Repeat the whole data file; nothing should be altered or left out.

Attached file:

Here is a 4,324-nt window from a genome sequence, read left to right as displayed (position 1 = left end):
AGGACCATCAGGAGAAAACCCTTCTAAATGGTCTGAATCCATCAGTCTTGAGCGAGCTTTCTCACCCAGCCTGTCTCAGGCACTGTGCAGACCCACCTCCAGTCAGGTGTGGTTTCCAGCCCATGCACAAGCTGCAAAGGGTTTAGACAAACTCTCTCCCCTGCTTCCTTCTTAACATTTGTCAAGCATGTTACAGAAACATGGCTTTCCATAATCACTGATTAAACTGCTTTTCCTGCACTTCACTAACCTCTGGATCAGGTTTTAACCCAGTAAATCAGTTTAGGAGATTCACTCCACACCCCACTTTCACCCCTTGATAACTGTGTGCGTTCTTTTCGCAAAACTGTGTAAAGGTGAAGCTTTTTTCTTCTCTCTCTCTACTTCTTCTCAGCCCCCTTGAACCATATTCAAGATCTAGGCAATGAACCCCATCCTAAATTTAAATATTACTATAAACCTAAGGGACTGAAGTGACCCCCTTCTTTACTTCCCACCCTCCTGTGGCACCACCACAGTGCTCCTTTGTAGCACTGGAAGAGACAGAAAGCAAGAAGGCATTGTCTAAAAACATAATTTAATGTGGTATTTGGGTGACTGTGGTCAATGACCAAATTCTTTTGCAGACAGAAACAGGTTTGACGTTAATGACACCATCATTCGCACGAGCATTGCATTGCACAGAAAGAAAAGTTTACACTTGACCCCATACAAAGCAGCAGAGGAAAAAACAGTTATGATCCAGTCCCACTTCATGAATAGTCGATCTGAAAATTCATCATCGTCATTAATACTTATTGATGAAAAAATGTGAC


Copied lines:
Here is a 4,324-nt window from a genome sequence, read left to right as displayed (position 1 = left end):
AGGACCATCAGGAGAAAACCCTTCTAAATGGTCTGAATCCATCAGTCTTGAGCGAGCTTTCTCACCCAGCCTGTCTCAGGCACTGTGCAGACCCACCTCCAGTCAGGTGTGGTTTCCAGCCCATGCACAAGCTGCAAAGGGTTTAGACAAACTCTCTCCCCTGCTTCCTTCTTAACATTTGTCAAGCATGTTACAGAAACATGGCTTTCCATAATCACTGATTAAACTGCTTTTCCTGCACTTCACTAACCTCTGGATCAGGTTTTAACCCAGTAAATCAGTTTAGGAGATTCACTCCACACCCCACTTTCACCCCTTGATAACTGTGTGCGTTCTTTTCGCAAAACTGTGTAAAGGTGAAGCTTTTTTCTTCTCTCTCTCTACTTCTTCTCAGCCCCCTTGAACCATATTCAAGATCTAGGCAATGAACCCCATCCTAAATTTAAATATTACTATAAACCTAAGGGACTGAAGTGACCCCCTTCTTTACTTCCCACCCTCCTGTGGCACCACCACAGTGCTCCTTTGTAGCACTGGAAGAGACAGAAAGCAAGAAGGCATTGTCTAAAAACATAATTTAATGTGGTATTTGGGTGACTGTGGTCAATGACCAAATTCTTTTGCAGACAGAAACAGGTTTGACGTTAATGACACCATCATTCGCACGAGCATTGCATTGCACAGAAAGAAAAGTTTACACTTGACCCCATACAAAGCAGCAGAGGAAAAAACAGTTATGATCCAGTCCCACTTCATGAATAGTCGATCTGAAAATTCATCATCGTCATTAATACTTATTGATGAAAAAATGTGAC